WORKING from home, weddings and funerals with only a chosen few, checking body temperature and sanitising regularly, and celebrating Christmas on Skype and Zoom. The new reality is upon us.
The turning of John Tallach Secondary School into a quarantine centre after over 100 children tested positive for Covid-19 and the recent rise in new infections, especially in the Matabeleland region, is evidence that we have turned the corner to a new normal.
We now have to learn to live with Covid-19 – adapt or die.
As of Wednesday, Bulawayo and Matabeleland North had the highest number of active Covid-19 cases in Zimbabwe at 127 while Matabeleland South was third with 76.
Matabeleland North province which for seven months had the least Covid-19 deaths and cases in the country, shot to the top when 100 pupils at John Tallach Secondary School contracted the virus.
Bulawayo has been constantly recording an average of 10 cases daily for close to a month now and reports show that some of the affected are nurses from Mpilo Central Hospital, with acting chief executive officer Professor Solwayo Ngwenya confirming that seven staff members had recently tested positive.
On Tuesday, out of the three Covid-19 deaths that were recorded in the country, two were from Bulawayo.
These figures point to the new reality, but above all, point to total disregard of measures to counter Covid-19.
Residents of Bulawayo have stopped being responsible and are wantonly flouting regulations meant to curb the spread of Covid-19.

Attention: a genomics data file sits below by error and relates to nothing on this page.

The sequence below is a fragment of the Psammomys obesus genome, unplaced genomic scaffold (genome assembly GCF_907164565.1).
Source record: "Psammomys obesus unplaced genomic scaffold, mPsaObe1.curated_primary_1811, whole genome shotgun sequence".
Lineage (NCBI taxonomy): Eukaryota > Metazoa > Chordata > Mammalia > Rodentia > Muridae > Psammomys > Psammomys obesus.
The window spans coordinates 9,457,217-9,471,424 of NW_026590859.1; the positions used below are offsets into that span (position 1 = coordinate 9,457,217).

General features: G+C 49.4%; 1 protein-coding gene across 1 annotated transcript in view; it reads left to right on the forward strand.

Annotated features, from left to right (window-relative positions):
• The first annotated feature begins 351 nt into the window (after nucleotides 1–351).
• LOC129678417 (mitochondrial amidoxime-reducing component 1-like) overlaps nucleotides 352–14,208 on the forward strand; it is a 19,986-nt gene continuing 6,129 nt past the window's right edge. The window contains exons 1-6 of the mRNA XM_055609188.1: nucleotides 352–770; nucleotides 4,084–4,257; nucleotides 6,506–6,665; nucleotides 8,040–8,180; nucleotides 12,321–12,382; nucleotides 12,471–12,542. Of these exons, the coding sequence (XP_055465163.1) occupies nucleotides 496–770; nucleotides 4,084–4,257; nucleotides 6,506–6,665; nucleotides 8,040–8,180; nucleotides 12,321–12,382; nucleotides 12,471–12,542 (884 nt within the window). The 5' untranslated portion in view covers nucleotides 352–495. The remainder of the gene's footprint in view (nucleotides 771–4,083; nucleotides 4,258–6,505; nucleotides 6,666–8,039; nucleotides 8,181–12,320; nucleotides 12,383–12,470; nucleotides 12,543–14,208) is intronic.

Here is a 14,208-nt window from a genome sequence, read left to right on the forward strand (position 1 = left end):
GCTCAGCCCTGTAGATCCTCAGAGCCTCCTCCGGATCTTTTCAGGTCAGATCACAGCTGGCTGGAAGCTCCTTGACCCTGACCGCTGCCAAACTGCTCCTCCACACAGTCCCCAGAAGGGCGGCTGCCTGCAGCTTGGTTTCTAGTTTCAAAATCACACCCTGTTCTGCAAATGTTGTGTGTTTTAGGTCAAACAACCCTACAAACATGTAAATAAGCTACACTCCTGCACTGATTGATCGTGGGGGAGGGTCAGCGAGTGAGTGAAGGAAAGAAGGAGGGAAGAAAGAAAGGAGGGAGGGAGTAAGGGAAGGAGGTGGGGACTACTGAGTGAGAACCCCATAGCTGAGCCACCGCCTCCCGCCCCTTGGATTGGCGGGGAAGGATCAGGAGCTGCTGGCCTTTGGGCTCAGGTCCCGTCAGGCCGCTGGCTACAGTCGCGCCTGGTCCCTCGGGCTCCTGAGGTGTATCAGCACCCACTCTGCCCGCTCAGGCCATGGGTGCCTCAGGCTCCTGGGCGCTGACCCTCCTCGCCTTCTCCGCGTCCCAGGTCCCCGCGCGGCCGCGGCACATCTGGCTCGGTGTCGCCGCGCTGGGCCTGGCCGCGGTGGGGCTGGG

Bars and nightclubs are being oversubscribed by patrons who are not social distancing or wearing facemasks, much to the delight of greedy business owners and corrupt law enforcement agents.
The end result is ever increasing Covid-19 positive cases and deaths.
All residents must play their part in fighting Covid-19, otherwise we will all perish.
While adhering to regulations, residents must also begin to adjust to the new way of life. Covid-19 is here to stay.
Even if all vaccine trials succeed, the vaccines are a long way from Zimbabwe. A lot will have to be done by bodies like the World Health Organisation to ensure the vaccine is readily available in Zimbabwe, and even then, that can only be sometime next year.
So, in the meantime, it is important to follow regulations religiously and also start to plan for the future around the new way of life.
We also have to familiarise ourselves with caring for the sick.
According to the Centre for Disease Control, when caring for someone sick at home one must:
– Help the person who is sick follow their doctor’s instructions for care and medicine.
– See if over-the-counter medicines for fever help the person feel better.
– Make sure the person who is sick drinks a lot of fluids and rests.
– Help them with grocery shopping, filling prescriptions, and getting other items they may need. Consider having the items delivered through a delivery service, if possible.
– Take care of their pet(s), and limit contact between the person who is sick and their pet(s) when possible.
We call on Bulawayo residents to work together to control the spread of Covid-19. Now is the time to get used to living with this pandemic.
The police must also play their part honestly and professionally.